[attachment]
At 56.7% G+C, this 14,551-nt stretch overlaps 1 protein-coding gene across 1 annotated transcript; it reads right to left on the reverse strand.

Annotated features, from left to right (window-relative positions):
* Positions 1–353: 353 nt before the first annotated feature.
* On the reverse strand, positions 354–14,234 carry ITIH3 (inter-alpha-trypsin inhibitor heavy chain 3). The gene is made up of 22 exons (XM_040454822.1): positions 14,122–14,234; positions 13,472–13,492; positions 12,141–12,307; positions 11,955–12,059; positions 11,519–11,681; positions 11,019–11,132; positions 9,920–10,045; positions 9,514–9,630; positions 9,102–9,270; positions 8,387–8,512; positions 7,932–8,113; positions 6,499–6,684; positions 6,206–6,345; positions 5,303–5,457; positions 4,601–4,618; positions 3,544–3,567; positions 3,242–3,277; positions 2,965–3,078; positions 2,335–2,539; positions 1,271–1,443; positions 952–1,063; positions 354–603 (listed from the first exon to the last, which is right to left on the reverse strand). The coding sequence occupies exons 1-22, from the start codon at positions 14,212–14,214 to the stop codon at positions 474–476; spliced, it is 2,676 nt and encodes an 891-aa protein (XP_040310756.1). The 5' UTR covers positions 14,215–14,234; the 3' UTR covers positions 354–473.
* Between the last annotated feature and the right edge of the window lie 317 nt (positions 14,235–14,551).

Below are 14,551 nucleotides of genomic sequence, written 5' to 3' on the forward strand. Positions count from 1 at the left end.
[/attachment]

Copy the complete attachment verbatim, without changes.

At 56.7% G+C, this 14,551-nt stretch overlaps 1 protein-coding gene across 1 annotated transcript; it reads right to left on the reverse strand.

Annotated features, from left to right (window-relative positions):
* Positions 1–353: 353 nt before the first annotated feature.
* On the reverse strand, positions 354–14,234 carry ITIH3 (inter-alpha-trypsin inhibitor heavy chain 3). The gene is made up of 22 exons (XM_040454822.1): positions 14,122–14,234; positions 13,472–13,492; positions 12,141–12,307; positions 11,955–12,059; positions 11,519–11,681; positions 11,019–11,132; positions 9,920–10,045; positions 9,514–9,630; positions 9,102–9,270; positions 8,387–8,512; positions 7,932–8,113; positions 6,499–6,684; positions 6,206–6,345; positions 5,303–5,457; positions 4,601–4,618; positions 3,544–3,567; positions 3,242–3,277; positions 2,965–3,078; positions 2,335–2,539; positions 1,271–1,443; positions 952–1,063; positions 354–603 (listed from the first exon to the last, which is right to left on the reverse strand). The coding sequence occupies exons 1-22, from the start codon at positions 14,212–14,214 to the stop codon at positions 474–476; spliced, it is 2,676 nt and encodes an 891-aa protein (XP_040310756.1). The 5' UTR covers positions 14,215–14,234; the 3' UTR covers positions 354–473.
* Between the last annotated feature and the right edge of the window lie 317 nt (positions 14,235–14,551).

Below are 14,551 nucleotides of genomic sequence, written 5' to 3' on the forward strand. Positions count from 1 at the left end.